The Autobiography of Emperor Haile Sellassie I - Volume 2
EXCHANGE OF VIEWS WITH THE BRITISH AUTHORITIES ABOUT ITALY'S ENTRY INTO THE WAR AS GERMANY'S ALLY
We had repeatedly warned the rest of the world that the unprovoked military aggression which Italy unleashed, and whose conflagration was confined to Ethiopia, was fraught with dangerous consequences that would extend to Europe... this prophetic warning, which went unheeded then, came to be recognized only when Italy formed an alliance with Germany and declared war on Britain and France on Sene 3, 1932 [June 10, 1940).
Indeed, two years and five months to the day after We were exiled to Europe, Germany invaded its neighbor-Czechoslovakia, with the full connivance of Italy. Since the great powers... ignored this odious act, eleven months later Germany invaded Poland.
Two days later, on Nehassie 28, [Sept. 3], Britain and France declared war on Germany, and went into battle. They did so in an apparent attempt to avoid being the next victims of German aggression. Yet, and in spite of the Anglo-French declaration of war Denmark, Norway, the Netherlands, Belgium, Luxembourg and France fell victim to Germany. In particular, France, though a major power, was severely beaten by Germany. Meanwhile, our enemy, Italy, stood aside, temporizing and scrutinizing in which direction the balance of power was shifting. At last, when it learned of France's defeat, on Sene 3, 1932 [June 10, 1940], Italy suddenly entered the war on the side of Germany. It did so in its opportunistic drive to masquerade as an ally of the victor and to share the spoils of victory. Accordingly, it declared war on France and Great Britain, and began fighting against them in Europe and Africa. We on Our side, started preparing to return to Our country in the middle of World War II.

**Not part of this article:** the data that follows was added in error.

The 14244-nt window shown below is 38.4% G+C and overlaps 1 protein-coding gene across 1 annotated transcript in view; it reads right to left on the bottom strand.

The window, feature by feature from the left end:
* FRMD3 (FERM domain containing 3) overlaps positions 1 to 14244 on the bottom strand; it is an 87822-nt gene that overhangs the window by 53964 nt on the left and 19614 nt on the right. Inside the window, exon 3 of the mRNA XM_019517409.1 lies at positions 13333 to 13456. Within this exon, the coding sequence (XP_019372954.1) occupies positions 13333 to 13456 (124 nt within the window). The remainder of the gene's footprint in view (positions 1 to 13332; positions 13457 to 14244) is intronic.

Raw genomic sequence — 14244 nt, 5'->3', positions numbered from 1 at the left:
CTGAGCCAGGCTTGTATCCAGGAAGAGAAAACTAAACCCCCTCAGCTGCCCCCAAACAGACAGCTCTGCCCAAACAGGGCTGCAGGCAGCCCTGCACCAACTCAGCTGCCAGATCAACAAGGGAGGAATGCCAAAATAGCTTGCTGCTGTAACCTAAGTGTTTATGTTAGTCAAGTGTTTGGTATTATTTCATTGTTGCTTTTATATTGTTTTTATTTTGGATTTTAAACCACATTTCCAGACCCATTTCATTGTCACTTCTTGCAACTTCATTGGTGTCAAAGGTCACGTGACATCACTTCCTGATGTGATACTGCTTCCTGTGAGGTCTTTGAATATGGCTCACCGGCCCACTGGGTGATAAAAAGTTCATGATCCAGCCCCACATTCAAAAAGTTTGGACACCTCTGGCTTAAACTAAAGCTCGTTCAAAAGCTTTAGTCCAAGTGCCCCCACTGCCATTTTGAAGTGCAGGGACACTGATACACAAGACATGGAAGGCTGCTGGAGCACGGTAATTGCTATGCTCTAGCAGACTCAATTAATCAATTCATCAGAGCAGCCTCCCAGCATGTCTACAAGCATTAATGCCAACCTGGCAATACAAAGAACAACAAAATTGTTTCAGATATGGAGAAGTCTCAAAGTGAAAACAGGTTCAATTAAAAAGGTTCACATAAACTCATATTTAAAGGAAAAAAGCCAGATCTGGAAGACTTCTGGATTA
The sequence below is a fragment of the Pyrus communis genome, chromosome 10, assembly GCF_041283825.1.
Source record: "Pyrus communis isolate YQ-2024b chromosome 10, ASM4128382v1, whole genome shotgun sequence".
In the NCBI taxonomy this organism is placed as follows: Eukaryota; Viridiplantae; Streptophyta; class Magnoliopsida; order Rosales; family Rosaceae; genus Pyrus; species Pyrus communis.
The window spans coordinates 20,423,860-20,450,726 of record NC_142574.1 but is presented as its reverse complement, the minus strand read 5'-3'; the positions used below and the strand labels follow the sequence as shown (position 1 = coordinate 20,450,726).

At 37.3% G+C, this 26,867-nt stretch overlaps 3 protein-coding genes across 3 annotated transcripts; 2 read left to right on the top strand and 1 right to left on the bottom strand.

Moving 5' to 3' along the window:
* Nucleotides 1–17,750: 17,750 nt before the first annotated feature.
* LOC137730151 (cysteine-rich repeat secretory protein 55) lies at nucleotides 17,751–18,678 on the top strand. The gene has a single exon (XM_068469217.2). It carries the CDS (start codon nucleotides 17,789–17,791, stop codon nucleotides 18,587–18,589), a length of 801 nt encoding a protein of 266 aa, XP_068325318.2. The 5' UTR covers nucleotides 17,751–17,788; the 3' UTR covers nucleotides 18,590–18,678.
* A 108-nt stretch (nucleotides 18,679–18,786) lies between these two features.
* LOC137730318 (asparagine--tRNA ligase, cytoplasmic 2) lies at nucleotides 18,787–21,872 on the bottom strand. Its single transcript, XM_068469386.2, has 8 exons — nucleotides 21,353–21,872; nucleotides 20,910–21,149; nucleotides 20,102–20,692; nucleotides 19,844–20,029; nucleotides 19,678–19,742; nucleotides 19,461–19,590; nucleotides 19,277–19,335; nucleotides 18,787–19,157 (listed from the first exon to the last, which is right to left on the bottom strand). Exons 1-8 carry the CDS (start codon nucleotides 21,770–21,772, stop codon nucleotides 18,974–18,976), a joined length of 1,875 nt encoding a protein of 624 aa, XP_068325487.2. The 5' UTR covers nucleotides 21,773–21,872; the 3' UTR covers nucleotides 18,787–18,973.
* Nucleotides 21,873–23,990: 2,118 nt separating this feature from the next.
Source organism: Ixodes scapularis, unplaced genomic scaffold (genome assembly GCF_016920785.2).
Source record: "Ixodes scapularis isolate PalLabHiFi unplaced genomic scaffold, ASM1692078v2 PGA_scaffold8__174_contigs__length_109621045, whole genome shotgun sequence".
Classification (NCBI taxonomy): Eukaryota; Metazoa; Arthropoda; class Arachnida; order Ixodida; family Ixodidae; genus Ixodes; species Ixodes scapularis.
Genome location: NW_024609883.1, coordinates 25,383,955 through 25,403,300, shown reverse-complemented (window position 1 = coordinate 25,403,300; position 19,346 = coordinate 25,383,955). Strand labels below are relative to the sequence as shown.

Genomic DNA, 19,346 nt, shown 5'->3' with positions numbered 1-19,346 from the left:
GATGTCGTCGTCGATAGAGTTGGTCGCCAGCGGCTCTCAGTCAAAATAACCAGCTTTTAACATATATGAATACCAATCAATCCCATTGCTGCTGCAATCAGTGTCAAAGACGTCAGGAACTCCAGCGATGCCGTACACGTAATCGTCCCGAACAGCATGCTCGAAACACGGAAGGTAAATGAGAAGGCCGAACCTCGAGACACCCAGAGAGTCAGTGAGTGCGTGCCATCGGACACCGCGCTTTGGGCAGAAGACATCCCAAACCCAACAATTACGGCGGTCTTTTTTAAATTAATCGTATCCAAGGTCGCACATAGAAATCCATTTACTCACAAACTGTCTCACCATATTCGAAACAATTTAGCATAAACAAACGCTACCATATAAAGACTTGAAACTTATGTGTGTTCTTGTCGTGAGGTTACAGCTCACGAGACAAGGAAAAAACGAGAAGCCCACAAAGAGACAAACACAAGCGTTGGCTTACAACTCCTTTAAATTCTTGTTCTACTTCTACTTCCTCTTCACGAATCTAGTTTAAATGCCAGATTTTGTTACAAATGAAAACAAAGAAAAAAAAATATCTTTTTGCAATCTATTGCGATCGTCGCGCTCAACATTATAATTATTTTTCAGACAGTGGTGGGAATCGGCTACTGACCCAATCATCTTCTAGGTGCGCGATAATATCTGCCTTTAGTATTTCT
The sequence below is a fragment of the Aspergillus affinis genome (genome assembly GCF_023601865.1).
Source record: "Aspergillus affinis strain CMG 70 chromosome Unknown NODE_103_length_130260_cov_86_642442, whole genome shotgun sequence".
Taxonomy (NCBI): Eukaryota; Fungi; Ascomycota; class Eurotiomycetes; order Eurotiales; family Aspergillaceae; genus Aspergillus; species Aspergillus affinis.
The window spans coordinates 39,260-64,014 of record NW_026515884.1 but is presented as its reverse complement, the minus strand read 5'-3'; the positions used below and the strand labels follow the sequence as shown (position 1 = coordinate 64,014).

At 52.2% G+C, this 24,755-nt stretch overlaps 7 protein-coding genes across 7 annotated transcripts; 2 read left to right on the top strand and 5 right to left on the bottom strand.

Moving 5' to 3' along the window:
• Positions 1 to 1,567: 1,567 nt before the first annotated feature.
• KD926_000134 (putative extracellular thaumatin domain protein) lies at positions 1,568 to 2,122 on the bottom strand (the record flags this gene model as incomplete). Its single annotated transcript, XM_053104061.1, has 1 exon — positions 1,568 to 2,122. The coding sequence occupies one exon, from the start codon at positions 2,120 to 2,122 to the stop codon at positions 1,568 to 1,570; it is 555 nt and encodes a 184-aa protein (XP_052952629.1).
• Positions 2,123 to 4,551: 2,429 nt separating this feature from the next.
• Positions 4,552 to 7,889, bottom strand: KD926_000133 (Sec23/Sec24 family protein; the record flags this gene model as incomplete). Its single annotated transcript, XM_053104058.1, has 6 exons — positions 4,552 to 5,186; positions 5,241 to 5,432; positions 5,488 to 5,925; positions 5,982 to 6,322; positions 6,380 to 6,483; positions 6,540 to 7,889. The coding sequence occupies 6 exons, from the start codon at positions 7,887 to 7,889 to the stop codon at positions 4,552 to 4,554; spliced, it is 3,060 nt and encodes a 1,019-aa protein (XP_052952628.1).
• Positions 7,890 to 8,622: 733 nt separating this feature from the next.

The British government was so influenced by the fascist propaganda spread by Mussolini that it was unable objectively to gauge the position of Italy in Ethiopia. The main reason [for its confusion] can be explained in terms of the so called good neighborly (bon voisinage) agreement signed in the month of Miazia 1931 [April 16, 1938] between... Italy, Britain and France, in accordance with which, Britain and France withdrew their diplomatic representation from Addis Abeba.